Polina Dimova holds a Ph.D. in Comparative Literature from the University of California, Berkeley and is currently an Assistant Professor of Russian at the University of Denver. She works on modern Russian, German, and English literature with an emphasis on the relations of literature to music, visual art, and science. Among her publications are articles on Sergei Prokofiev, Alexander Scriabin, Russian Symbolism, Evgenii Zamyatin, Oscar Wilde, and Richard Strauss, which appeared in the volumes Rethinking Prokofiev, Oxford University Press (2020); Hearing Texts, Ulbandus (2015); Shapes of Apocalypse, Academic Studies Press (2013); and Performing Salome, Revealing Stories, Ashgate (2013). Forthcoming with Penn State University Press, her book At the Crossroads of the Senses: The Synaesthetic Metaphor Across the Arts in European Modernism studies how Modernist multimedia experiments stemmed from a fascination with synaesthesia, the figurative or neurological mixing of the senses, for instance, in the perception sound as color. Her next book projects explore Scriabin’s Myth and Music in twentieth-century Russian culture and Cold War Fantasies in Soviet, East German, and Bulgarian magical realism and science fiction.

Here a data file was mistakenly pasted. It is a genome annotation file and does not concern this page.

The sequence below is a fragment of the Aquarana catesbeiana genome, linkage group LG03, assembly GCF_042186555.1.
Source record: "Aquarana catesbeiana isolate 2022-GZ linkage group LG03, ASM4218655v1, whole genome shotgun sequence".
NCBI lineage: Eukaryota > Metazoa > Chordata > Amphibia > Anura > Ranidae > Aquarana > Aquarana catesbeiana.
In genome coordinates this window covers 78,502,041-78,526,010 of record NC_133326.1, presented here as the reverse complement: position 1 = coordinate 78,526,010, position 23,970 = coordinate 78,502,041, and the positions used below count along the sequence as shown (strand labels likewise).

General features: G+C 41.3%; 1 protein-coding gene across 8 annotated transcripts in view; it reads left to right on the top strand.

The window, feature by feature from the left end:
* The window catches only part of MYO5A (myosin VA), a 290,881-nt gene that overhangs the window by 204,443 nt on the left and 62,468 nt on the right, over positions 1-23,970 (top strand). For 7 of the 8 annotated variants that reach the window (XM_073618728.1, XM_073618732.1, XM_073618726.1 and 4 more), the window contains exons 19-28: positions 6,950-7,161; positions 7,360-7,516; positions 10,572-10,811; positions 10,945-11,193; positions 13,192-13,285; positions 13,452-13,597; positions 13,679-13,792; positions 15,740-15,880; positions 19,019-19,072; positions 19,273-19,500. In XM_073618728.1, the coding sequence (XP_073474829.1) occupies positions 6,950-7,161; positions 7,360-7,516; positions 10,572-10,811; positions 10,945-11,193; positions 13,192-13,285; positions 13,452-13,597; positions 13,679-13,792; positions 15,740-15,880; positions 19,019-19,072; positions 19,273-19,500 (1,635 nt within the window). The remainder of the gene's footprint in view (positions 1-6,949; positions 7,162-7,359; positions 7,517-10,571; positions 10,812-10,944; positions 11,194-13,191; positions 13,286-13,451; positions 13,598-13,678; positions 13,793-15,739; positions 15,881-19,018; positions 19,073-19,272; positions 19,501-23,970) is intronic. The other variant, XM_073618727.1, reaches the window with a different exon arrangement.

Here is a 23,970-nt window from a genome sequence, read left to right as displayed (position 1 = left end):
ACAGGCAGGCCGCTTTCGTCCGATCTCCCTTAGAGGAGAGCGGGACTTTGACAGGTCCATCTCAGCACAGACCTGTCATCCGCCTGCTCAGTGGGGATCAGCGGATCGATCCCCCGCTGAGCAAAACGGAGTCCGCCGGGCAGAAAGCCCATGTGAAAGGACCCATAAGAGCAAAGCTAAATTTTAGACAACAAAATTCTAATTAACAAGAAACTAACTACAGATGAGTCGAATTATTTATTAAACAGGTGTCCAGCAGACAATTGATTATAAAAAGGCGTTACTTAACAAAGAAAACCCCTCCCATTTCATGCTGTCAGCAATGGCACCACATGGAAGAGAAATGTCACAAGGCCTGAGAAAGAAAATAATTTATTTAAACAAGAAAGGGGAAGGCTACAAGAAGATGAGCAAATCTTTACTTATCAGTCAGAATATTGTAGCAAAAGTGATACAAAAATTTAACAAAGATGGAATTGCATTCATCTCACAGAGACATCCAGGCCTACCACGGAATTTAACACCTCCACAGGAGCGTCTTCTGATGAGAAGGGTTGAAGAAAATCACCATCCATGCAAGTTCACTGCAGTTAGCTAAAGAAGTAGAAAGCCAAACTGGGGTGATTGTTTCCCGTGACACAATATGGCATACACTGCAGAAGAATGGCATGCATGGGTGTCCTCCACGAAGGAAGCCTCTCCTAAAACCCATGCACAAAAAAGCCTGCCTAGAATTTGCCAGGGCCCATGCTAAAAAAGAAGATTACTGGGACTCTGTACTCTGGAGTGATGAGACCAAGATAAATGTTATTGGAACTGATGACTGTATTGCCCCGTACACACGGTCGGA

Before joining the University of Denver, Dimova taught courses on Literature and Music; Literature and the Visual Arts; Inter-Art Modernism; Literary Theory; and Translation Theory and Practice at Vandebrilt University, Oberlin College, and UC Berkeley. She has offered courses on Russian Culture and Civilization; Russian Modernist Utopias; Russian Science Fiction; Russian Fairy Tales, The Russian Novel; and all levels of Russian language, including seminars on such masterpieces as Mikhail Bulgakov's The Master and Margarita and Andrei Bely's Petersburg. Her courses provide creative and performing opportunities to all students and have included visits to the Allen Memorial Art Museum at Oberlin College and Oberlin Conservatory concerts.
Polina Dimova is a proficient violinist and a composer. She has studied violin with Philipp Naegele and composition with Ronald Perera, and was awarded The Settie Lehman Fatman Prize for the best composition in music at Smith College in 2000 and 2001. In 2000, she worked as an assistant librarian at the Marlboro Music Festival.